Late last year, similar talk came from figures like then Senator Joe Biden. In October, he told a Seattle audience that "We're gonna have an international crisis, a generated crisis, to test" Obama's mettle. He called it a "guarantee (and a) promise" and assured "tough (and) unpopular" decisions would follow.

Others like Colin Powell, Madeline Albright, Zbigniew Brzezinski, and Joe Lieberman gave similar warnings. The UK Defence Ministry said Britain is teeming with extremists who'll attempt another London "spectacular," perhaps at airports, Parliament, Whitehall or Buckingham palace. Press reports circulated with London's Al-Quds Al-Arabi suggesting a forthcoming attack that will "change the face of world politics and economics." The London Times said Obama got "ominous advice from leaders on both sides of the Atlantic to brace himself for an early assault from terrorists."

Other media reports and from officials believe a new attack will rally popular support behind the president, but Ron Paul warned earlier that America "is determined to have martial law (to get people) fearful enough that they will accept the man on the white horse." It's an old tactic as far back as Plato. Reflecting on terrorism, false flag or real, he said: "This and no other is the root from which a tyrant springs; when he first appears (as) a protector."

James Madison believed "If Tyranny and Oppression come to this land, it will be in the guise of fighting a foreign enemy," and according to Hitler: "Terrorism is the best political weapon for nothing drives people harder than a fear of sudden death." Stalin added: "The easiest way to gain control of a population is to carry out acts of terror. (People) will clamor for such laws if their personal security is threatened."

American history is replete with them:

- criminalizing dissent under the 1798 Alien and Sedition Acts;

- suspending habeas and civil liberties during the Civil War;

- the Espionage (and) Sedition Acts during WW I;

- numerous Red scares, before and after WW I; and

- a history of repression against dissent, political opposition, subversion, people of color, the poor and disadvantaged, and anything called "un-American."

Pre-WW II repression was the most sustained legislative assault on civil liberties in the nation's history:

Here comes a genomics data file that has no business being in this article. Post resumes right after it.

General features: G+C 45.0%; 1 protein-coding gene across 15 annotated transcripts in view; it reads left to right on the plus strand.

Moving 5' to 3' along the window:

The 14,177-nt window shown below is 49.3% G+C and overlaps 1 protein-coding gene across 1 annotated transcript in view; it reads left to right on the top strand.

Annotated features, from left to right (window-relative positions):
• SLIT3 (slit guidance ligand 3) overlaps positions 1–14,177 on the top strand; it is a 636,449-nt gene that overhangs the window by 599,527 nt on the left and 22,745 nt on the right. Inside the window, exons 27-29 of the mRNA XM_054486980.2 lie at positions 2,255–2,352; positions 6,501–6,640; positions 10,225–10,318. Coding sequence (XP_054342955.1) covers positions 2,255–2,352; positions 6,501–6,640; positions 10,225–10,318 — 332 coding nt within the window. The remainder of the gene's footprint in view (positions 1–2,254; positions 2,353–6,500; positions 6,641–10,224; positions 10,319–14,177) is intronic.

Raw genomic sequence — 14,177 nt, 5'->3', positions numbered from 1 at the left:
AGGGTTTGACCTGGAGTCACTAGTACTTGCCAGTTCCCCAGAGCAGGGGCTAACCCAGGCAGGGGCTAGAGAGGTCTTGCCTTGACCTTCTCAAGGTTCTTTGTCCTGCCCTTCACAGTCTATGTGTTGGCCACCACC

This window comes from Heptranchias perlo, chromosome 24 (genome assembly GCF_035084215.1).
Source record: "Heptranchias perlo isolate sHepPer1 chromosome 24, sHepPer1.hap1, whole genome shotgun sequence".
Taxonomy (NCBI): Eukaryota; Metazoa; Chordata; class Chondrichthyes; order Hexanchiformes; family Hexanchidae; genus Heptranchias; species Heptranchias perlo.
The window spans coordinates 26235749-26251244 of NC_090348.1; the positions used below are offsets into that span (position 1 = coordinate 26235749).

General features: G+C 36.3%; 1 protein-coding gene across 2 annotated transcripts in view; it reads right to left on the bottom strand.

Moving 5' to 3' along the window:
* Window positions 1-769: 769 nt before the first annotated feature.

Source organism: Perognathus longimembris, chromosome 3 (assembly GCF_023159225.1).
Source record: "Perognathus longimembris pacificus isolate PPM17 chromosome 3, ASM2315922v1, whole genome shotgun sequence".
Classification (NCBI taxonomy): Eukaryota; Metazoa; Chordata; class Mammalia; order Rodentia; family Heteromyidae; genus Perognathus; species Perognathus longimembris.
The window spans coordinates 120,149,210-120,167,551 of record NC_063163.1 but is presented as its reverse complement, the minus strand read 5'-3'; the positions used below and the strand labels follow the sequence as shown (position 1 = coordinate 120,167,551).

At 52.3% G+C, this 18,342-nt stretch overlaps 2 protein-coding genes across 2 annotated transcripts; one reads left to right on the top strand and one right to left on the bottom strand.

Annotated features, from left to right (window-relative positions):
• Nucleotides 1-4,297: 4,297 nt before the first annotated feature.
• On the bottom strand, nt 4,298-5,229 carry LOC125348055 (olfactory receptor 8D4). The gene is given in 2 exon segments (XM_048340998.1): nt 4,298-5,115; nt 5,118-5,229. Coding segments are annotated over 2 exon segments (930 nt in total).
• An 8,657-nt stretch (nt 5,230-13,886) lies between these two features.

- the 1938 Foreign Agents Registration Act imprisoning anyone so-designated who was unregistered with the Secretary of State;

- enforcement of the 1917 Espionage Act;

- the 1934 - 1937 and 1938 House Un-American Activities Committees; the former against fascist subversion; the latter targeting suspected communists; then a standing or permanent committee from 1945 - 1975, again against communists;

- the 1939 Hatch Act excluding suspected communists from government jobs and restricting government employee freedoms;

- the 1940 Smith Act against suspected communists; prohibiting the advocacy of sedition; and requiring non-citizen adults to register with the government within four months or be prosecuted; and

- the 1940 Nationality Act that stripped naturalized immigrants of their citizenship for espousing "radical" views.

Post-Pearl Harbor, tens of thousands of Japanese-Americans (between 110,000 - 120,000) were interned plus smaller numbers of Germans and Italians suspected of having Axis sympathies. Conscientious objectors were also targeted and imprisoned. An Office of Censorship was established. Dissent was stifled. Sedition trials were held. So were others for spying, suspected treason, anyone accused of un-American sympathies, and many convictions, denaturalizations, and/or deportations resulted.

Post-WW II brought McCarthyism; civil liberties struggles; internal spying; COINTELPRO against the American Indian Movement, Black Panthers, and other targeted organizations. Then Ronald Reagan's war on international terrorism to George Bush's police state version - now continued under Barack Obama.

Also, "Remember the Maine," Pearl Harbor I, Gulf of Tonkin, Pearl Harbor II, and the wars in each case that followed.

Prospective Economic and Military Dangers

In his latest article, "The Looming Crisis at the Pentagon," Chalmers Johnson explains "How Taxpayers Finance Fantasy Wars." He cites daily headlines about US industries (like autos) losing out to emerging economies that have outpaced us "in innovative design, price, quality, service, and fuel economy, among other things."

Less known is a crisis within "the military-industrial complex (with) roots in (long-standing) corrupt and deceitful practices (within the Pentagon, defense establishment, and) Congressional opportunists and criminals" looking to cash in on business for their districts and further their own self-interest. No promised change is forthcoming. Obama assures business as usual, perhaps more so than ever.